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Ketamine poisoning

INTRODUCTION

Ketamine was synthesized in 1962 by Parke Davis and first used in humans in 1965 [1,2]. The United States military used ketamine as a field anesthetic during the Vietnam War, and the agent gradually gained popularity for use in brief surgical procedures as both an induction and maintenance agent for general anesthesia.

By the 1970s, ketamine became a widely used recreational drug, with street names such as K, Special K, Kitkat, Vitamine K, Ket, and Super K. Ketamine abuse is closely associated worldwide with the use of other "club drugs" including "ecstasy" (3,4-methylenedioxymethamphetamine or MDMA), gamma hydroxybutyrate (GHB), and methamphetamine, often in the setting of large dance parties (sometimes referred to as raves) [3].

Ketamine is produced by a complicated, multistep synthesis that essentially precludes clandestine drug production. Most if not all ketamine sold illicitly in the United States is obtained by diversion of legitimate supplies.  

This topic review will discuss the presentation and treatment of ketamine intoxication, as well as poisoning with ketamine analogues, including methoxketamine, methoxetamine, tiletamine, xylazine, and similar substances. A summary table to facilitate emergent management is provided (table 1). Discussions of the use of ketamine for procedural sedation and induction for rapid sequence intubation (RSI) are found elsewhere. (See "Procedural sedation in adults", section on 'Ketamine' and "Sedation or induction agents for rapid sequence intubation in adults", section on 'Ketamine' and "Pharmacologic agents for pediatric procedural sedation outside of the operating room", section on 'Ketamine'.)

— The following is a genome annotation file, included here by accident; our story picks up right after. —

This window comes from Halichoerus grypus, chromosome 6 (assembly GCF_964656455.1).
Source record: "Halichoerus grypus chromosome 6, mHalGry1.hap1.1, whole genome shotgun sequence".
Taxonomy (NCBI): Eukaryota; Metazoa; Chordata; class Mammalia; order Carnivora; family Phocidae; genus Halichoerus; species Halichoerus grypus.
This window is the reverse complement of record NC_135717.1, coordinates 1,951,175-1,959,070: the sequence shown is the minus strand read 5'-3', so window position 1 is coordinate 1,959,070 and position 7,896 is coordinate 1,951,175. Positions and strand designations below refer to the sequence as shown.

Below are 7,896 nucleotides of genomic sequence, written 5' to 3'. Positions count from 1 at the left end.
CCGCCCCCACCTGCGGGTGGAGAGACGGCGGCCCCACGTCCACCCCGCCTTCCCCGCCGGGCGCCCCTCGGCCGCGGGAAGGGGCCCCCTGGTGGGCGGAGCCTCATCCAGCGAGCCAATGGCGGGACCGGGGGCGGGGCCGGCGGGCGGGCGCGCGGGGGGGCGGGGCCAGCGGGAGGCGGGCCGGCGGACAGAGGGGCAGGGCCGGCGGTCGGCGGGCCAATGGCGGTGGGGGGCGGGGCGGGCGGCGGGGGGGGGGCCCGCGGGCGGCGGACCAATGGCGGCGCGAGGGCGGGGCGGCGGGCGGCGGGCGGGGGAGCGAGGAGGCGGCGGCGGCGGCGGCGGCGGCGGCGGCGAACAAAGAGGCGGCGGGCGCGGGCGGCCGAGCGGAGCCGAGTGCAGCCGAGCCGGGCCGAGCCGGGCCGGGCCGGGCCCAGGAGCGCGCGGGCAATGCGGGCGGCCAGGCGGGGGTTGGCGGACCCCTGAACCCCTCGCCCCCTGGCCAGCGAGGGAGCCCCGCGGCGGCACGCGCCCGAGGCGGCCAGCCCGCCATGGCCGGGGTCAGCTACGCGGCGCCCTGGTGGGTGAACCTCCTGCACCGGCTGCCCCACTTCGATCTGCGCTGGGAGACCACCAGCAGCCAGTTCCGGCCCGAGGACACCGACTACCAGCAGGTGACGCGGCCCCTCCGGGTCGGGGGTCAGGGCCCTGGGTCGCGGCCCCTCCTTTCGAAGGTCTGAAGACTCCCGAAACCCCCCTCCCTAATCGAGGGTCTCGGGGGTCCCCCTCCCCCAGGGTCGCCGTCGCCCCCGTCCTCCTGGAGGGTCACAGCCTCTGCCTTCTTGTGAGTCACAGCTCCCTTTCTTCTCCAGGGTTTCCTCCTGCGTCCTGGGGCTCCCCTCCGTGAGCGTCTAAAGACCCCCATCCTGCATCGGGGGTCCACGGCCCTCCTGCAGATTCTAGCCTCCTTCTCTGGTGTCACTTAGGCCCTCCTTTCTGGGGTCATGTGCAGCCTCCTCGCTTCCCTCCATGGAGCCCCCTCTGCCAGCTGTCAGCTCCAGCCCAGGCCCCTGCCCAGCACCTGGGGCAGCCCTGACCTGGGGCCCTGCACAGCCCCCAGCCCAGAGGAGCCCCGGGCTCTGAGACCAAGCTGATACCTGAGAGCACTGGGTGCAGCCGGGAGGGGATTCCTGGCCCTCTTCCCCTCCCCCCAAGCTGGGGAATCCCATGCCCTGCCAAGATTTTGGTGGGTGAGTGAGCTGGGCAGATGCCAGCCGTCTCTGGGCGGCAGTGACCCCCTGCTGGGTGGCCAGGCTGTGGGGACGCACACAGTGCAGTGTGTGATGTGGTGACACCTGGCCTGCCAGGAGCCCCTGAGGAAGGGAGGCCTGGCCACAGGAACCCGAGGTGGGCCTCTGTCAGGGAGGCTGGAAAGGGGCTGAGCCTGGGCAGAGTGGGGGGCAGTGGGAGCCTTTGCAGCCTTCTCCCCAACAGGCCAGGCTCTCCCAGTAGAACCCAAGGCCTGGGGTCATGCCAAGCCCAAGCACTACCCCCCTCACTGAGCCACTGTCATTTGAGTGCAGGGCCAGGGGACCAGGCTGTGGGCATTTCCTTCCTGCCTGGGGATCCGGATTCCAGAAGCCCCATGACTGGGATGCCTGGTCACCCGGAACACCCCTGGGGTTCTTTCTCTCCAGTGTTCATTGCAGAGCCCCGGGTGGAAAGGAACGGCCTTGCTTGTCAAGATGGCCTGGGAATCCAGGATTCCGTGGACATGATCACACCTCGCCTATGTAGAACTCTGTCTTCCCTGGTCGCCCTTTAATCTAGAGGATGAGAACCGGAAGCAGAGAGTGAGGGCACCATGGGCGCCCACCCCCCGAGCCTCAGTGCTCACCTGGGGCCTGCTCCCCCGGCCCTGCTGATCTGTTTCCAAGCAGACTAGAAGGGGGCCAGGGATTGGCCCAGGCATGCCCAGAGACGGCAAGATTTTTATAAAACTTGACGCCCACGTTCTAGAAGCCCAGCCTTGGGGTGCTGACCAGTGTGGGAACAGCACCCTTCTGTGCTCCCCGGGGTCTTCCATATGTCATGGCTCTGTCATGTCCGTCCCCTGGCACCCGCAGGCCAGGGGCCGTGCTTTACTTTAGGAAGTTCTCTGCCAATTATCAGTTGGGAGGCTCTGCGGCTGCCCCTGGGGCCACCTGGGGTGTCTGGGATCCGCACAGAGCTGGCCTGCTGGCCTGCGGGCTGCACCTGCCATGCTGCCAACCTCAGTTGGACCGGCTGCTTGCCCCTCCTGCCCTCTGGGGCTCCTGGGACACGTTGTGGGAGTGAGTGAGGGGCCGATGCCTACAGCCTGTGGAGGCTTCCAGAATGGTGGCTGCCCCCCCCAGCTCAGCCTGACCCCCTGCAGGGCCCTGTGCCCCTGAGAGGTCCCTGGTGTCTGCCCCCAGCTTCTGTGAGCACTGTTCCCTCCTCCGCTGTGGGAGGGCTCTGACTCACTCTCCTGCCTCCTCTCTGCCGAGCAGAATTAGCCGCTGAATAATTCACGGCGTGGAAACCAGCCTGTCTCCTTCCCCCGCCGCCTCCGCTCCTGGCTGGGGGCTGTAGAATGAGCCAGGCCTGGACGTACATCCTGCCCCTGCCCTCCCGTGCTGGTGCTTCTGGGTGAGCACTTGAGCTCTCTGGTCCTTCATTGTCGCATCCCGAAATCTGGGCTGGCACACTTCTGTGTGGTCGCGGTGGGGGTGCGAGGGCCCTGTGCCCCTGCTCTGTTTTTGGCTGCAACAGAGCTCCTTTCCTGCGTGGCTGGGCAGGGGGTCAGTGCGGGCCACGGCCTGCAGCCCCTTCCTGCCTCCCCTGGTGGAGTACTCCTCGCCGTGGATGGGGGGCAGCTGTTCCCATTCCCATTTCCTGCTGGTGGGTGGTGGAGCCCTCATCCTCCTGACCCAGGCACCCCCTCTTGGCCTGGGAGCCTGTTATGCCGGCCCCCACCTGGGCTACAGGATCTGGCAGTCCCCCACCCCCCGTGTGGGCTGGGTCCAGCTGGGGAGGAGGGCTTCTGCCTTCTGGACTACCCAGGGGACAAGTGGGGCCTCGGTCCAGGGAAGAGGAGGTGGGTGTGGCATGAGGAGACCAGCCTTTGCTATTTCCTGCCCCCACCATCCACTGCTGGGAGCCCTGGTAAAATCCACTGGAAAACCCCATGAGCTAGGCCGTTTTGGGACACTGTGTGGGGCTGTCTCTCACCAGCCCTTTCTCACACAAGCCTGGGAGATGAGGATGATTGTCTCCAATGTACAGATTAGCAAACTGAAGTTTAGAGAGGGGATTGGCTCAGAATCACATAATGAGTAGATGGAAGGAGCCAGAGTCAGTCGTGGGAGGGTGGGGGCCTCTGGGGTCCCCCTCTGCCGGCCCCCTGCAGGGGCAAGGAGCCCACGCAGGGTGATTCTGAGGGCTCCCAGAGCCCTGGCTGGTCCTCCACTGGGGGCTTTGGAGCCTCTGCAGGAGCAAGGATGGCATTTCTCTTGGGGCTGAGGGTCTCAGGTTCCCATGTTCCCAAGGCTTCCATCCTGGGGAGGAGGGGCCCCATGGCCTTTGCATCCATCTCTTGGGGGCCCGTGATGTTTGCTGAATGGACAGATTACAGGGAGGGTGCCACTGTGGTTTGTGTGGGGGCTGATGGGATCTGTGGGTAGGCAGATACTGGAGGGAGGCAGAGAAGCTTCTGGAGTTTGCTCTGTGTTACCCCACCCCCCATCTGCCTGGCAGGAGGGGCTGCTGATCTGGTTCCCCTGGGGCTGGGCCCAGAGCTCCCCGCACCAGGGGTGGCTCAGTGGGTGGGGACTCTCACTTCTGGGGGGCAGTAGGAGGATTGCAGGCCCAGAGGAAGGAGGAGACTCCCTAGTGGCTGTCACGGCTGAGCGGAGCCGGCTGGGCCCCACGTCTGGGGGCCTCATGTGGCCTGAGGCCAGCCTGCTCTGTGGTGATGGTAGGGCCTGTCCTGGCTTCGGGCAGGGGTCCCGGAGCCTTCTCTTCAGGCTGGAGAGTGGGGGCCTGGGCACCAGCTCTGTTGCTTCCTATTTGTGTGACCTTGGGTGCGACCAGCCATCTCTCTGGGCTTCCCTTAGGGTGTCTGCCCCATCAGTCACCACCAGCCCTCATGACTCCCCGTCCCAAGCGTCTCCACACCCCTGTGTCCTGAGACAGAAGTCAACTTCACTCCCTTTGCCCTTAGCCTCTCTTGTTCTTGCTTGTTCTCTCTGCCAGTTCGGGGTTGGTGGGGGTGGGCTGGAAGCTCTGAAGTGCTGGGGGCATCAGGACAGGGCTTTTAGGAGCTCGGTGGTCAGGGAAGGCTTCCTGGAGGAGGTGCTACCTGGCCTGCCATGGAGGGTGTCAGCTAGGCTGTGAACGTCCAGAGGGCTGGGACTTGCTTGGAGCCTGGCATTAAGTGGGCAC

PATHOPHYSIOLOGY

Ketamine is an arylcycloalkylamine that is structurally related to phencyclidine (PCP). Ketamine is a dissociative anesthetic and hallucinogen. It acts primarily as an antagonist of the N-methyl-D-aspartate (NMDA) receptor, but also possesses some opioid receptor activity and sympathomimetic properties. The latter results in enhanced central and peripheral monoaminergic transmission and inhibition of central and peripheral cholinergic transmission [4]. The primary site of ketamine's CNS activity appears to be the thalamocortical projection system, where it causes depression of certain cortical and thalamic functions and stimulation of parts of the limbic system [5].

                              

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Literature review current through: Nov 2014. | This topic last updated: Oct 9, 2013.
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